Sun

Humidity

Swell and sea state (chop, wave size)

Tidal effects (littoral currents, streams, rips, waves, eddies)

Surf and shore morphology (drift, rocks, reef, broken glass, other debris etc)

Time re: weather change and daylight duration

Lightning

Marine stings and bites

Insect stings and bites

Drain outlets

Other vessels

Consequences:

Risks: Accident, Injury and other forms of loss.

Hypothermia, drowning, physical Injury (sprains, strains, lacerations, dislocations and fractures), dehydration, sunburn, hyperthermia, separation of members from group, capsize, electric shock (lightning) group unable to return to shore or start/finish point, collision with other vessels (jet skis, yachts, boats, surf boards etc), emotional injury (fright or embarrassment) that may prevent/impinge on participation and group safety, flora and fauna based bites, stings, irritants.  
 

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Quest 3 - Guidelines for Managing Risks in Recreational Water

Rebecca Jones's insight:

As detailed in my Scoop Insight, there is a lot Tony needs to be trained and qualified in, to keep himself and his clients safe from harm. The attached is an Australian Government document, published in 2008 titled Guidelines for Managing 

Risks in Recreational Water. It is a comprehensive 215 page document.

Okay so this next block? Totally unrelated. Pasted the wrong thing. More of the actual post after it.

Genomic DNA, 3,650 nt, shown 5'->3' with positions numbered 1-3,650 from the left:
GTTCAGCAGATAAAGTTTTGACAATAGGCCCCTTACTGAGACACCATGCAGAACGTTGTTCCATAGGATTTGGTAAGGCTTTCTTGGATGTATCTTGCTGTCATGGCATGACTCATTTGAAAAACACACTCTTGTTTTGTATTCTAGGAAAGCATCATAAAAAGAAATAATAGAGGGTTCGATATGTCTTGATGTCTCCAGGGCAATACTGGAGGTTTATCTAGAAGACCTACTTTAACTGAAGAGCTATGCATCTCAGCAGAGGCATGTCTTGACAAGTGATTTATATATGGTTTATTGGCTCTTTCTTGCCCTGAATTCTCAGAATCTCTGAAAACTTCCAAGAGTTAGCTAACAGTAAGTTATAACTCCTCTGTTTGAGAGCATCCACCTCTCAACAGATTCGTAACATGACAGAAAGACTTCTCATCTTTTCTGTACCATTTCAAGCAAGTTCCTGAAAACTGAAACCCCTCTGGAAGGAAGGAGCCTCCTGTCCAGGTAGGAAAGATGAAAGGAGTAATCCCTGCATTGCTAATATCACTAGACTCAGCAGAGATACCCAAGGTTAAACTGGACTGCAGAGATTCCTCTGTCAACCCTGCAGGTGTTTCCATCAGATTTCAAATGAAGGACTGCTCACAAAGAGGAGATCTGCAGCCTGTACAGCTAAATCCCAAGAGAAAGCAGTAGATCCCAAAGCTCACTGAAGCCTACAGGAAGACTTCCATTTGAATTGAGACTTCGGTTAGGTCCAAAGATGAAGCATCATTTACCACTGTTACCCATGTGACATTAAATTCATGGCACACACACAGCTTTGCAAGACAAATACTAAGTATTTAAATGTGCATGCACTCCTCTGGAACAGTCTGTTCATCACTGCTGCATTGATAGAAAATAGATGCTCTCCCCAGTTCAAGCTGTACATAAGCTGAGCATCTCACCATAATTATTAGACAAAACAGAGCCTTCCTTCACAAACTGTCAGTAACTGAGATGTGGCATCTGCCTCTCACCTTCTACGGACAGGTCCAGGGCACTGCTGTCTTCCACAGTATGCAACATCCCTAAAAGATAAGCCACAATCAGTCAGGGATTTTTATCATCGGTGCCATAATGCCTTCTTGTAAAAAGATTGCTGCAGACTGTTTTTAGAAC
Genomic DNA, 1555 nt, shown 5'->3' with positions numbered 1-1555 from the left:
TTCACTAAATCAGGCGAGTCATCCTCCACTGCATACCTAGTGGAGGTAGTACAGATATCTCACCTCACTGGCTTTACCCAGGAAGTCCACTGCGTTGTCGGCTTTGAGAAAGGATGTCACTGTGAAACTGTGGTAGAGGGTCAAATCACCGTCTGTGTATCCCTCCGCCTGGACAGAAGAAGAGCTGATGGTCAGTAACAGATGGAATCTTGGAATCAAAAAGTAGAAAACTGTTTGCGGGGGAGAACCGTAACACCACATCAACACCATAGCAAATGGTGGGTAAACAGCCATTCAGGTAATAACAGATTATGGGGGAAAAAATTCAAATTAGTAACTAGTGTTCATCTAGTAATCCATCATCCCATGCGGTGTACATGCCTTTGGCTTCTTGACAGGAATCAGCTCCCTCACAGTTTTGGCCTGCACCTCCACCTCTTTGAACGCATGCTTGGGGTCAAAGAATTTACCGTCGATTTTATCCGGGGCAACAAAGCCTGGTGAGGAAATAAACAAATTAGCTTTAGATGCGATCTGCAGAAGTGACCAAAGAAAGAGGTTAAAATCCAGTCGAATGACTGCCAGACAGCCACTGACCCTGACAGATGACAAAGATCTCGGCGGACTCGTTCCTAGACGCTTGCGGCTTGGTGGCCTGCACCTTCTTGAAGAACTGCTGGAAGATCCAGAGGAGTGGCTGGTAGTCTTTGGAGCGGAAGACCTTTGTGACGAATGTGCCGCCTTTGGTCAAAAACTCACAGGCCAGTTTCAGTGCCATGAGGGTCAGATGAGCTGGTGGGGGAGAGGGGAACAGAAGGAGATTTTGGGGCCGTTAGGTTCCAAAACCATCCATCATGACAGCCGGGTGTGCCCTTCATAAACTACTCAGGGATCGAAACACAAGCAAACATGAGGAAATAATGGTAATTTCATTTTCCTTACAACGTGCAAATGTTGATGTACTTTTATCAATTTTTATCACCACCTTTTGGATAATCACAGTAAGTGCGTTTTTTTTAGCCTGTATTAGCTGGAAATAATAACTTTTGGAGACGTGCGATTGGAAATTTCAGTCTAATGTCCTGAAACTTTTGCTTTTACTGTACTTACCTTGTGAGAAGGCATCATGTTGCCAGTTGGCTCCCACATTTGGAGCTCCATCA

The primary aim of these guidelines is to protect the health of humans from threats posed by the recreational use of coastal, estuarine and fresh waters. Threats may include natural hazards such as surf, rip currents and aquatic organisms, and those with an
artificial aspect, such as discharges of wastewater.

 

The recommendation is that the guidelines should be used to ensure that recreational water environments are managed as safely as possible so that as many people as possible can benefit from using the water.

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Quest 3 - Cancer Council Australia

Quest 3 - Cancer Council Australia | Family and Friends at Work | Scoop.it
Find out about skin cancer, including symptoms and diagnosis, causes, prevention, incidence and mortality and treatment options.
Rebecca Jones's insight:

The Scooped link is to a web page sponsored by Cancer Council Australia. It outlines the importance of awareness and prevention of melanoma. According to the information provided,